The supreme court, after practising from 1796 to 1847, under the more restricted system, found it expedient to adopt the more liberal one, and to allow amendments of course, introducing new counts. Then came the Code-certainly intended to be as liberal as any former practice of the courts, and in § 172, allowed any pleading to be amended within twenty days after the service of the answer or demurrer to such pleading, and without any restriction, except one, which is specified, viz., unless it should appear to the court that it was done for the purpose of delay, and that the opposite party would thereby lose the benefit of a circuit or term for which it might be noticed. This being the only restriction imposed, it may be inferred that it is the only one intended by the legislature.

Other instances have occurred before this court, in which they have found it necessary to allow this narrative mode of stating all the facts—(not the evidence of facts)-in a complaint; as where the original cause of action was set forth, and also a judgment obtained on it in another state; and there was reason to apprehend that the defendant meant, if the statement of the

Thompson agt. Minford & Camm.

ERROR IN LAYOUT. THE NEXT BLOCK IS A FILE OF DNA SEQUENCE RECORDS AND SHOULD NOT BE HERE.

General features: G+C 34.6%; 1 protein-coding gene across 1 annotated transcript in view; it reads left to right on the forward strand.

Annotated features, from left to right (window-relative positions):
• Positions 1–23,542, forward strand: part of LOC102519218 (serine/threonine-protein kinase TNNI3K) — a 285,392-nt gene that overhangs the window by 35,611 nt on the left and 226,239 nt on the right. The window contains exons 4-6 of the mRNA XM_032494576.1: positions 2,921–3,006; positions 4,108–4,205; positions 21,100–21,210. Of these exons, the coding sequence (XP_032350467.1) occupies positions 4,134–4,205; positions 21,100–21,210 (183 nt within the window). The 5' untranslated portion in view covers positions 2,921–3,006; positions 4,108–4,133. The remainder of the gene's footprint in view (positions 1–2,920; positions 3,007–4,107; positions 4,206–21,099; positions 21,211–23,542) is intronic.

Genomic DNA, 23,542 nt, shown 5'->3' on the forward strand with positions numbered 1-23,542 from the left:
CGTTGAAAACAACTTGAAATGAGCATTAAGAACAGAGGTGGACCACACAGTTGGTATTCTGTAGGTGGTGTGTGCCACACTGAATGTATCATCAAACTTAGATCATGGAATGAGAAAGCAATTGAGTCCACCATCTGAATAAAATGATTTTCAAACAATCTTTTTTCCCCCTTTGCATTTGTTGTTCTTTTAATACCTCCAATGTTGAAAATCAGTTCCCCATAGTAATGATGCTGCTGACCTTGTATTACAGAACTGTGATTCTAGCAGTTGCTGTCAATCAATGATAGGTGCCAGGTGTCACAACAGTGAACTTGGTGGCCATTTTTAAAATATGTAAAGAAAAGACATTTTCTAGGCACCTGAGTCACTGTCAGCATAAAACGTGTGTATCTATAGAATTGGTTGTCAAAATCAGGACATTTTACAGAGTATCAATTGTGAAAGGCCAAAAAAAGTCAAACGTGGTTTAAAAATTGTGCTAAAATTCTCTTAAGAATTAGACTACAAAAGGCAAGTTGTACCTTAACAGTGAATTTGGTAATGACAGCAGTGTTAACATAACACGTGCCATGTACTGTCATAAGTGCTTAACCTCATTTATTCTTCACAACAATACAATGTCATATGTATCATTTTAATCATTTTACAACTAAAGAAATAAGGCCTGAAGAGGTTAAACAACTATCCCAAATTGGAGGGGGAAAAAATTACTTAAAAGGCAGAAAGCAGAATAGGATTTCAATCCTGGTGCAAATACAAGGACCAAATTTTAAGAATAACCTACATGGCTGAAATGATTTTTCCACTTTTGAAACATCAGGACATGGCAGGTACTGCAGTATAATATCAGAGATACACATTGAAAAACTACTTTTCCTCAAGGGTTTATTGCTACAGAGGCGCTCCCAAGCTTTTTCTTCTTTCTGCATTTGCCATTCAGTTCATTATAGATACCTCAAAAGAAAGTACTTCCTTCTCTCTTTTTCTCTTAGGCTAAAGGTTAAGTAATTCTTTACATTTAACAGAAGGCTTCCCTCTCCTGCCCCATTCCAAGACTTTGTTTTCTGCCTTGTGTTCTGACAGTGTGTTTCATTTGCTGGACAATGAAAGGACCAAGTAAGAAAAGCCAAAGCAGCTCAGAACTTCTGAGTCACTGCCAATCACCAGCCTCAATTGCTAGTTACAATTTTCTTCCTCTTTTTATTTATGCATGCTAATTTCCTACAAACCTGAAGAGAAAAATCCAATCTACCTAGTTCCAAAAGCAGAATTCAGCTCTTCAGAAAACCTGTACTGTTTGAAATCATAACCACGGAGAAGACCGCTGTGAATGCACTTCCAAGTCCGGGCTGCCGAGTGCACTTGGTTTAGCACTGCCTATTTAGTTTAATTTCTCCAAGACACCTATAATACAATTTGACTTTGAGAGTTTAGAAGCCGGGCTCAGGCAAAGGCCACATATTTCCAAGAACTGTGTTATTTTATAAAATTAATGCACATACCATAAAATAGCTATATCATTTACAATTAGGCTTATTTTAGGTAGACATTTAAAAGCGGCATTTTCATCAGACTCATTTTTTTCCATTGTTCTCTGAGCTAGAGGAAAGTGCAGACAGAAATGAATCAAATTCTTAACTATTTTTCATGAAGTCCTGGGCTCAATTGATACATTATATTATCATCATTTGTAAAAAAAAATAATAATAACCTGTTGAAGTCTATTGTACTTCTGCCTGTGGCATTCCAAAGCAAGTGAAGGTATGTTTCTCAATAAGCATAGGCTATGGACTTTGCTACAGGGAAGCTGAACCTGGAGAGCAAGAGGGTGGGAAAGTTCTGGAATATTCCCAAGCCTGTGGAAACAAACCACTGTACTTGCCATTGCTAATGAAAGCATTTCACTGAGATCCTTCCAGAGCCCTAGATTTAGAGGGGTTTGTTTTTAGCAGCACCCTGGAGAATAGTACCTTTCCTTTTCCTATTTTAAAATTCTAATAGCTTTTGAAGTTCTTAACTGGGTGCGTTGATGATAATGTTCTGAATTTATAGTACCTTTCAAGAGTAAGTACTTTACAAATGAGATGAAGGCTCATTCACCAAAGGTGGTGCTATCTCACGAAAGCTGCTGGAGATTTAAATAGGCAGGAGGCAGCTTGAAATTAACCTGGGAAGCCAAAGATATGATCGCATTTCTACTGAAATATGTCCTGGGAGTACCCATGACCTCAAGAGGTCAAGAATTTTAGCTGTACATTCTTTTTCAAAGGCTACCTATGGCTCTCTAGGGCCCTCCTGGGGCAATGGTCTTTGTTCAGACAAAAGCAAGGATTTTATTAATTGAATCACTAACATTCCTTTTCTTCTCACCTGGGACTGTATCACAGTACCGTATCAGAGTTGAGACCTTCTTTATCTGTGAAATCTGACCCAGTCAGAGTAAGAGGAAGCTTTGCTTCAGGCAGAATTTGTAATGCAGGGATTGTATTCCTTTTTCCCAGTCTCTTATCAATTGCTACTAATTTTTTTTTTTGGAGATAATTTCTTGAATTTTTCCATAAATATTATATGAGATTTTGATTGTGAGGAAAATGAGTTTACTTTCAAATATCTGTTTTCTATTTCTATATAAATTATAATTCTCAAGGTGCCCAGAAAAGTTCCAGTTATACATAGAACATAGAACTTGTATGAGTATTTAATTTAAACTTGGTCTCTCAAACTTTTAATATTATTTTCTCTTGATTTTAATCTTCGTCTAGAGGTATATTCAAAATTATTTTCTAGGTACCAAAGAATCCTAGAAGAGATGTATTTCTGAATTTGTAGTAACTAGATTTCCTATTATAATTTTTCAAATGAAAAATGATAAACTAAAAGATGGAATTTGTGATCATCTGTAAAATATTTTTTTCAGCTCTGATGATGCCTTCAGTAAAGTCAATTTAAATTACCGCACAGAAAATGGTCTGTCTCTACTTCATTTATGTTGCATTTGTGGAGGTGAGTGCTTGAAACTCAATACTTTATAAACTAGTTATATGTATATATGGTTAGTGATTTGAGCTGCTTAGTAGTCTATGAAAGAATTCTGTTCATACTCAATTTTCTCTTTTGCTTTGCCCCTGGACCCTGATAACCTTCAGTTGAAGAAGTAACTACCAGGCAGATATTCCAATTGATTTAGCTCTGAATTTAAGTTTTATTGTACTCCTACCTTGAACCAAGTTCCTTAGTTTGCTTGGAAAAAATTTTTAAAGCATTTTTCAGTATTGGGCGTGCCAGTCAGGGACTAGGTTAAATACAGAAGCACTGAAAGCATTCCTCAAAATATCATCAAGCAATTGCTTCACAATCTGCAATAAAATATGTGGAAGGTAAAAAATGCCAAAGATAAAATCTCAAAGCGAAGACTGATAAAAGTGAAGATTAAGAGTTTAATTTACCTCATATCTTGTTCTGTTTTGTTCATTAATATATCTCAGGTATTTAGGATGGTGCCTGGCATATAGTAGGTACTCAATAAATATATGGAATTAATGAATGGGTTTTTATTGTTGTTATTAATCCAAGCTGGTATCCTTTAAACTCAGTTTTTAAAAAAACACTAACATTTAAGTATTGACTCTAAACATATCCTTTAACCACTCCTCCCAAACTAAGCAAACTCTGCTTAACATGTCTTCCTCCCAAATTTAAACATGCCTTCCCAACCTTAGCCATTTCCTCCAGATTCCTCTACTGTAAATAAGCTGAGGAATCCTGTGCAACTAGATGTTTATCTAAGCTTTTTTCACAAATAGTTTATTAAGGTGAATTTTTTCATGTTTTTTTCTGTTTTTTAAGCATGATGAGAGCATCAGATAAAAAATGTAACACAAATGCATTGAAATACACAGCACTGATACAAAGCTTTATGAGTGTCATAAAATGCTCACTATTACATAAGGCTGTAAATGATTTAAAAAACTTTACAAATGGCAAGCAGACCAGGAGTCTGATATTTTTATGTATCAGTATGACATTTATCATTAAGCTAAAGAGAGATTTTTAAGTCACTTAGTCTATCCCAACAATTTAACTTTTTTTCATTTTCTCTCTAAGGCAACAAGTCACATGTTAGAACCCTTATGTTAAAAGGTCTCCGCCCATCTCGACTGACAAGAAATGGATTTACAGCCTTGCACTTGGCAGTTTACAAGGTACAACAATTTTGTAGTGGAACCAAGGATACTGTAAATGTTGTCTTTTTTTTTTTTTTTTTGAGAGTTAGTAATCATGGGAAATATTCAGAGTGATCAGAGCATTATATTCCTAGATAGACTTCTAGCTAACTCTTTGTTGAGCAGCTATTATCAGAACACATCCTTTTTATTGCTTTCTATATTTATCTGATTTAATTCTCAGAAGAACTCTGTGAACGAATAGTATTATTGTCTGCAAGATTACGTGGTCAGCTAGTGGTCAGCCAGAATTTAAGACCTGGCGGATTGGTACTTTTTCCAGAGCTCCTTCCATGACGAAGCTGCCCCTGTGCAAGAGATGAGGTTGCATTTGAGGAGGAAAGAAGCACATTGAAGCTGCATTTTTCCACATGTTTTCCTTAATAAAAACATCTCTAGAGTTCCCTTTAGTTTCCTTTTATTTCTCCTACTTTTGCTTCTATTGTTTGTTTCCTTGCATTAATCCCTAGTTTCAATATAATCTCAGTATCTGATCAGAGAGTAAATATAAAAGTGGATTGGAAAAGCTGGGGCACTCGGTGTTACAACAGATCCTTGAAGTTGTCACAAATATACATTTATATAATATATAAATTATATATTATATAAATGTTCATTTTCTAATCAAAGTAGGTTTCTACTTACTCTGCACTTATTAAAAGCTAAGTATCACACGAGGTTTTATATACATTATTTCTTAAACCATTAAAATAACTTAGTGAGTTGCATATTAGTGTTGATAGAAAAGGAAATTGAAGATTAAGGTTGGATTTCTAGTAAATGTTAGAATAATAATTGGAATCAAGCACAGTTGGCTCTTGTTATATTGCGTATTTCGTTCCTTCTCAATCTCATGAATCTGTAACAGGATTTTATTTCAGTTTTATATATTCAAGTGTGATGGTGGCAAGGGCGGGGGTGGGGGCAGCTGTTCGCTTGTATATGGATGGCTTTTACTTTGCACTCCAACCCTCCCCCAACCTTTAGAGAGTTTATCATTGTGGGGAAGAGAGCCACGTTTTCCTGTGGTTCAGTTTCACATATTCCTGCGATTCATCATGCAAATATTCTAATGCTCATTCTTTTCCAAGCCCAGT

judgment were struck out, to set it up in bar, and if it were left in, and the consideration on which it was founded were struck out, then to plead that the court in which the judgment was obtained had not obtained any jurisdiction over the person of the defendant : in such cases the court has refused to strike out either allegation. So in the common pleas, where a plaintiff sued for goods sold, the defendant set up a sale on a credit of six months, Judge Daly allowed an amendment to the complaint, showing the sale on credit, and that it was procured through fraudulent representations. (6 How. Pr. R. 390.) That was an application to the discretion of the court under § 173, when the court alone could allow the amendment, and then only if it did not change substantially the plaintiff's claim : and he held that it did not substantially change the claim, which was for the price of the goods : although it did (in his opinion) change the cause of action.

Justice Welles, in Field agt. Morse, held, that a plaintiff was regular who, having served a complaint on contract, with allegations that the debt was fraudulently contracted, afterwards amended the complaint by striking out the allegations of fraud. (8 How. Pr. R. 47.) He says, it is not allowable to a party to substitute a new and different cause of action, but he may change the manner of stating the same, may leave out redundant or irrelevant matter, or add facts in support of the cause of action stated in the original pleading. (p. 48.) In this case, this plaintiff does not strictly substitute a new and different cause of action; and he adds facts in support of the action as originally stated—if by the cause of action is intended the original consideration out of which the claim arose—and such perhaps may have been the intention of the learned justice, and would be correct in an untechnical sense.